Jan. 2019
Global leadership deficit leaves development goals neglected. (Reuters)
The world has made far too little progress on the global goals governments agreed in 2015 to end poverty and hunger and tackle climate change, with a rising tide of nationalism acting as a wrecking ball, architects of the goals said this week.
Helen Clark, a former New Zealand prime minister who headed the United Nations Development Programme from 2009-2017, said the foot-dragging on the Sustainable Development Goals (SDGs) - due to be met by 2030 - "has gone under the radar".
"There has been a lot of lip service but not enough action," she said on the sidelines of a debate on how to meet the 17 global goals, hosted by the Spanish government.
For example, the number of hungry people in the world has gone up three years in a row after falling, which Clark said was "undoubtedly related to climate change and displacement".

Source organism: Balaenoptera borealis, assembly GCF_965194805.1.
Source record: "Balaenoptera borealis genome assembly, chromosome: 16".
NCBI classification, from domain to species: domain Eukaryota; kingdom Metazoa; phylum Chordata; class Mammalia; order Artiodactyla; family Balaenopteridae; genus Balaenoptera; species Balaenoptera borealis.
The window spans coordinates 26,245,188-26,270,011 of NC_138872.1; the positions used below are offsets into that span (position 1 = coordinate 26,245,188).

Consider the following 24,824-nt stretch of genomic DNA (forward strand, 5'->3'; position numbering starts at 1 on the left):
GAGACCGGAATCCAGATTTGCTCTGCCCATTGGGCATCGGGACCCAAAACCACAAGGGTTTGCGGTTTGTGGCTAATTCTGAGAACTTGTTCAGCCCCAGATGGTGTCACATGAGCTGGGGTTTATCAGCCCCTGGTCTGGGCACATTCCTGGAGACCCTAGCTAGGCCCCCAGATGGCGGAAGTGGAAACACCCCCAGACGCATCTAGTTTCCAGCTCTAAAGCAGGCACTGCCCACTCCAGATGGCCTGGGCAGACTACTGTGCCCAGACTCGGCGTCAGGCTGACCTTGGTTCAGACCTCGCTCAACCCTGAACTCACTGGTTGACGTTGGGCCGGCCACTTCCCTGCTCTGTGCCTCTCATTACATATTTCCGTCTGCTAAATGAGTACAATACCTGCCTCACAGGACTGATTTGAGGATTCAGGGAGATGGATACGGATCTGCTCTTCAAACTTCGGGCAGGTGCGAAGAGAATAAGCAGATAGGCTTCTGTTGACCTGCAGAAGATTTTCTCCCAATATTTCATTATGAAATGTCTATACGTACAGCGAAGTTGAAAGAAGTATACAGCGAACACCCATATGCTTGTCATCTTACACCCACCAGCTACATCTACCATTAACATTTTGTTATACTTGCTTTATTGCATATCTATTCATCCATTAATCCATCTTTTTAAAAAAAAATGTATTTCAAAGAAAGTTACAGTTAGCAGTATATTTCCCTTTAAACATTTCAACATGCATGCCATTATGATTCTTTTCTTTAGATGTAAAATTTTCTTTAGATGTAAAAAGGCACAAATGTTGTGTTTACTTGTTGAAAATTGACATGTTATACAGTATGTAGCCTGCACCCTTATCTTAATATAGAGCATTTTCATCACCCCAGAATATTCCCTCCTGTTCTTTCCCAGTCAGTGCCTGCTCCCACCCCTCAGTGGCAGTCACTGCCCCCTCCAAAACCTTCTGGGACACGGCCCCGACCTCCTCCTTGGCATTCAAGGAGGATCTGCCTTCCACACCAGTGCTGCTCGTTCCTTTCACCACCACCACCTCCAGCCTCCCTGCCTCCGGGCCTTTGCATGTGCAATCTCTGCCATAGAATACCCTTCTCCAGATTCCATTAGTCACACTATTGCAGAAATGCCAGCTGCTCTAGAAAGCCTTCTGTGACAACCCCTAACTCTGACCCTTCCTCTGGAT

And on current estimates, close to half a billion people - would still be living in extreme poverty by 2030, she said.
Changes in the world's political landscape have also made the 2030 goals more elusive. Clark said the unity of the international community that had allowed the SDGs and Paris Agreement on climate change to be adopted in 2015 had been shattered by a shift to the political right in countries such as the United States and Brazil.
Sealing those deals would no longer be possible today because of the disruptive impact of the United States under President Donald Trump, she said. The U.S. leader has given notice he wants to pull out of the Paris accord on climate change, and refused to join a new global compact on migration.
"You've got a major country missing in action, and that takes the pressure off others to act, including China and India," Clark said. Both are still investing in coal-fired power plants despite signalling a shift away from dirty energy, she added.
Jeffrey Sachs, a U.S. economics professor who advised governments and the United Nations on the SDGs, said "nothing" had happened at the global level in the past three years. "Somehow we're trying to make a global change with no one in charge," he told the Madrid event.